Course, to be Offered in April 2010, Provides First Responders with a Forensic Toolkit
Cambridge, MA (Vocus) November 9, 2009 -- When Stefan Schmitt of Physicians for Human Rights (PHR) first inspected a suspected mass grave at Dasht-e-Leili in Afghanistan, he realized he would need a team of experts to help interpret the scene. He knew that documenting the site properly was a key first step in securing evidence of a human rights violation.
“Securing a crime scene and collecting basic evidence, such as taking photos or making sketches, is vital. The biggest loss of evidence takes place when first responders disturb the area and information is documented in a shoddy way,” said Schmitt, PHR’s Forensic Director.
For over fifteen years, Schmitt has been providing forensic expertise to human rights investigations including work in Guatemala, Iraq, Bosnia, Rwanda, Liberia and Afghanistan. As the director of the International Forensic Program at Physicians for Human Rights, he leads an annual training program in Crime Scene and Evidence Documentation in Tallahassee, Florida. This year’s course will be offered from April 20-24, 2010.
The course is designed for human rights field investigators, NGO workers, UN officers, ICC investigators, doctors, nurses, journalists, attorneys or anyone who might be a first responder to a human rights violation and is in a position to document evidence.
Over five days, students will attend lectures and engage in practical training, including the documentation of mock crime scenes. They will learn the essentials of digital forensic photography, basic sketching techniques and note taking. There will also be a section on the photo documentation of evidence of alleged torture and abuse. Those who successfully complete the program will be qualified to document evidence of human rights violations in a manner which will be admissible in court.
“There are many small things that make up an effective investigation and I think it’s very easy for the layman to miss out on some of the steps. This course fills in all of those small pieces, which together, makes an effective investigation,” said James Welsh, Amnesty International, UK.
Physicians for Human Rights is a pioneer in the use of forensic science to investigate human rights violations and is uniquely positioned to help improve the quality of evidence documented at a crime scene. Since the 1980’s PHR has mobilized forensic scientists and other experts worldwide to respond to inquiries by governments, organizations, families and individuals.
“The course helped me understand how and why we lost cases due to weak evidence collection and reporting,” said Jusu Yarmah, ICTY Investigator, Sierra Leone.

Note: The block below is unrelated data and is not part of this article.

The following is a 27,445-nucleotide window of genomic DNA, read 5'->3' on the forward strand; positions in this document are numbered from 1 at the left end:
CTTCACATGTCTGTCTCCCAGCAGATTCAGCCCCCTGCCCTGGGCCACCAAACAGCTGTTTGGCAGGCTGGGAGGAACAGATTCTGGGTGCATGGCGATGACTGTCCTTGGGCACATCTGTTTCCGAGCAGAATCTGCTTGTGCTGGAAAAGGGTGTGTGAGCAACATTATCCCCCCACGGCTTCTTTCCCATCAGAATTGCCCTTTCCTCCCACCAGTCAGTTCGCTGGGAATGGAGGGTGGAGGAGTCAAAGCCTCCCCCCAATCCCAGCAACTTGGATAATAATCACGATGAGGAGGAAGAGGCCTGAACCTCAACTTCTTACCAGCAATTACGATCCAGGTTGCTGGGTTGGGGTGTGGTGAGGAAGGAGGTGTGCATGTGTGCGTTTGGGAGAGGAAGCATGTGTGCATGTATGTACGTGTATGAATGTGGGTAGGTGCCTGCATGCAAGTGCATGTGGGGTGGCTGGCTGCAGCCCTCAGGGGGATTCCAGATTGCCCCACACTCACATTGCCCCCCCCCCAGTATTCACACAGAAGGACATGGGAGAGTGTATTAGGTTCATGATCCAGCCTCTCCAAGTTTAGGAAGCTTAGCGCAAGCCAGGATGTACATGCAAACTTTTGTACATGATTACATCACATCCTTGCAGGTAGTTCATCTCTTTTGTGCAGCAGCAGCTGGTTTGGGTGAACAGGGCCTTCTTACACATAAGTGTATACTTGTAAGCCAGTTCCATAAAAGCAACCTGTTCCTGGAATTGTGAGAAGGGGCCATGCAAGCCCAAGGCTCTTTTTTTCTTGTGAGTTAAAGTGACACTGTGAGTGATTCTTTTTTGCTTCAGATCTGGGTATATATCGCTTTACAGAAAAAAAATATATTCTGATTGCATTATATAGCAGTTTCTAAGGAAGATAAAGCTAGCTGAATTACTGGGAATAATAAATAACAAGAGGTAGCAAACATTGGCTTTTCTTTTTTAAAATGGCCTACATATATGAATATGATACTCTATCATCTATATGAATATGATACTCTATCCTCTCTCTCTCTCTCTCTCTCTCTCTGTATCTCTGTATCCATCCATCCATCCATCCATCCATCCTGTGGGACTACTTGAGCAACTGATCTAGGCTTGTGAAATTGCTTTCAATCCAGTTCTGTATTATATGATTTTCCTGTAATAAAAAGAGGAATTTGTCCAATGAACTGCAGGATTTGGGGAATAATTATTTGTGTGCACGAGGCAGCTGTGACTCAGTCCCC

“It was an excellent training exercise and a great opportunity to exchange information with colleagues from around the world,” said John Somogyi, Archeologist, Canada.
And what happens to the evidence once it’s collected from a crime scene and taken to a laboratory to be studied? Stefan Schmitt and the PHR Forensic team will hold a two-week course which provides an overview of how medical examiners work and how forensic laboratories operate. Students will develop a working knowledge of forensic services and reporting, and gain an understanding of the quality control measures in producing court-usable evidence.
More information on the training programs and application forms are available online at:
Crime Scene and Evidence Documentation
Forensic Laboratory and Medical Examiner Office Operations
PHR’s International Forensic Program (IFP) has conducted forensic assessments and investigations of human rights abuses, crimes against humanity, and genocide in many countries. IFP is dedicated to providing independent forensic expertise to document and collect evidence of human rights violations and of violations of international humanitarian law. Since the 1980s, PHR has mobilized forensic scientists and other experts worldwide to respond to inquiries by governments, organizations, families, and individuals.
Physicians for Human Rights (PHR) shared the 1997 Nobel Peace Prize. PHR was founded in 1986 on the idea that health professionals, with their specialized skills, ethical commitments, and credible voices, are uniquely positioned to investigate the health consequences of human rights violations and work to stop them. PHR mobilizes health professionals to advance health, dignity, and justice and promotes the right to health for all. PHR has documented the systematic use of psychological and physical torture by US personnel against detainees held at Guantánamo Bay, Abu Ghraib, Bagram airbase, and elsewhere.
Lindsay Welch, 617-301-4226
lwelch(at)phrusa [dot org
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